Money Talk Podcast, Friday Sept. 25, 2015
Landaas & Company newsletter September edition now available.
Advisors on This Week’s ShowMax Hoelzl and Joel Dresang)
Week in Review (September 21-25, 2015)
Significant economic indicators & reports
Contracts for home sales fell 4.8% in August to an annual pace of 5.31 million houses, the first slowdown in four months, the National Association of Realtors reported. The trade association complained of a limited supply of existing houses for sale as well as not enough new construction. The sales rate of existing houses remained above year-ago level, showing that the housing recovery still has momentum.
No major reports released
No major reports released
The annual rate of new-home sales grew 5.7% to 552,000 houses in August, the fastest pace since February 2008. The departments of Commerce and Housing and Urban Development reported that the supply of new houses for sale dropped to the lowest point in six months, which could pressure higher prices and motivate more housing construction.
Commerce said durable goods orders fell 2% in August after healthy increases in June and July. Excluding volatile transportation orders, demand for durable goods was unchanged from July. Non-defense capital equipment orders, excluding aircraft – a proxy for business investing – also fell slightly after two months of relatively strong gains.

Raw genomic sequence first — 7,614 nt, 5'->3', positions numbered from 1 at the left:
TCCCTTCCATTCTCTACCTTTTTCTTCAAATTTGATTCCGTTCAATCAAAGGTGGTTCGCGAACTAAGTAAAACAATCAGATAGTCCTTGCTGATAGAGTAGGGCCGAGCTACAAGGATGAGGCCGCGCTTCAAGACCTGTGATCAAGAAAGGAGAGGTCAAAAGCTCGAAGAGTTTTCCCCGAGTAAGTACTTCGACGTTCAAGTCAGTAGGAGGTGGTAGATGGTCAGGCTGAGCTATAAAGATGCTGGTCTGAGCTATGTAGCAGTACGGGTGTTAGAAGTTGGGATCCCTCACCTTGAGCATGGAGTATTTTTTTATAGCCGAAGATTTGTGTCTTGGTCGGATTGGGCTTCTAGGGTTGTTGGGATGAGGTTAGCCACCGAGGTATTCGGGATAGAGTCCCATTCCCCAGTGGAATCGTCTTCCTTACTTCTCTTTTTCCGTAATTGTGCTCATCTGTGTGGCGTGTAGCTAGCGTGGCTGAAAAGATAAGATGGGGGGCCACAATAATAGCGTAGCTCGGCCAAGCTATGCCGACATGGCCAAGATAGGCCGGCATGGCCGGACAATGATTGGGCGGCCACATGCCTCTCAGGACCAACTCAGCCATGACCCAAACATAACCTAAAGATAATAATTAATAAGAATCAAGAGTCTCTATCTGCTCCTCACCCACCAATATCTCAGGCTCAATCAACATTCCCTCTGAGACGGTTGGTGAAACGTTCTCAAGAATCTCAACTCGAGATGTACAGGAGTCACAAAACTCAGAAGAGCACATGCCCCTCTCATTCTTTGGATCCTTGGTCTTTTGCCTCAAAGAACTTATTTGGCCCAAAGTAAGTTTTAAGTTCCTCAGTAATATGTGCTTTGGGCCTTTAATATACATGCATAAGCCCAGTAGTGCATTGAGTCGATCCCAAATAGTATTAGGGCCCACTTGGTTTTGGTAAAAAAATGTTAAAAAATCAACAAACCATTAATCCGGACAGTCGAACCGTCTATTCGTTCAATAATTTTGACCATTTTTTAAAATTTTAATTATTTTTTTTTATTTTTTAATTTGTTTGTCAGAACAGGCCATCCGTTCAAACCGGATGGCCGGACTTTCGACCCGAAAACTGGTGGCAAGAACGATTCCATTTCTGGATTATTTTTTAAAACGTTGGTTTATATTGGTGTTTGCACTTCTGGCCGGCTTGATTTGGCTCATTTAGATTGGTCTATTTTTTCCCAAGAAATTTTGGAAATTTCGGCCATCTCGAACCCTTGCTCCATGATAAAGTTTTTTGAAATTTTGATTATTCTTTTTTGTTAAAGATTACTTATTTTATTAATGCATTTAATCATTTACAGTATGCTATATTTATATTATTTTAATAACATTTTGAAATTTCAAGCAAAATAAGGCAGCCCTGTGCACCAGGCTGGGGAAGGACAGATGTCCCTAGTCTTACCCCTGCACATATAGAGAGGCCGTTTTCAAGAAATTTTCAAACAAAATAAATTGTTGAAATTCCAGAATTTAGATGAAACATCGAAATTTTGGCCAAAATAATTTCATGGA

The four-week moving average of initial unemployment claims fell for the second week in a row, nearing the 15-year low set in early August. The Labor Department indicator has remained below the 48-year average ever since the beginning of 2013, suggesting that employers continue to be busy enough that they are reluctant to let workers go.
The U.S. economy grew at a 3.9% annual pace in the second quarter, rebounding from the paltry 0.6% gain registered in the first three months of the year. The Bureau of Economic Analysis said the Gross Domestic Product received more help from consumer spending and construction than previously estimated. Consumer spending rose at a 3.6% annual clip, and inflation gained for the first time in three quarters, edging up around the Federal Reserve Board’s target of 2%.
Although it strengthened from a preliminary mid-month reading, consumer sentiment ended September at its lowest point in 11 months, according to the University of Michigan. Economists watch consumer sentiment as a harbinger of the personal spending that drives about 70% of the gross domestic product. A Michigan economist who works on the survey interpreted the latest results as a sign that more consumers are starting to acknowledge how the global economy can impinge on their prospects for work and wages, even aside from how it affects financial markets.
Where the Markets Closed for the Week
- Nasdaq – 4,687, down 140 points or 2.9%
- Standard & Poor’s 500 – 1,931, down 27 points or 1.4%
- 10-year U.S. Treasury Note – 2.17%, up 0.04 point
- Dow Jones Industrial – 16,315, down 70 points or 0.4%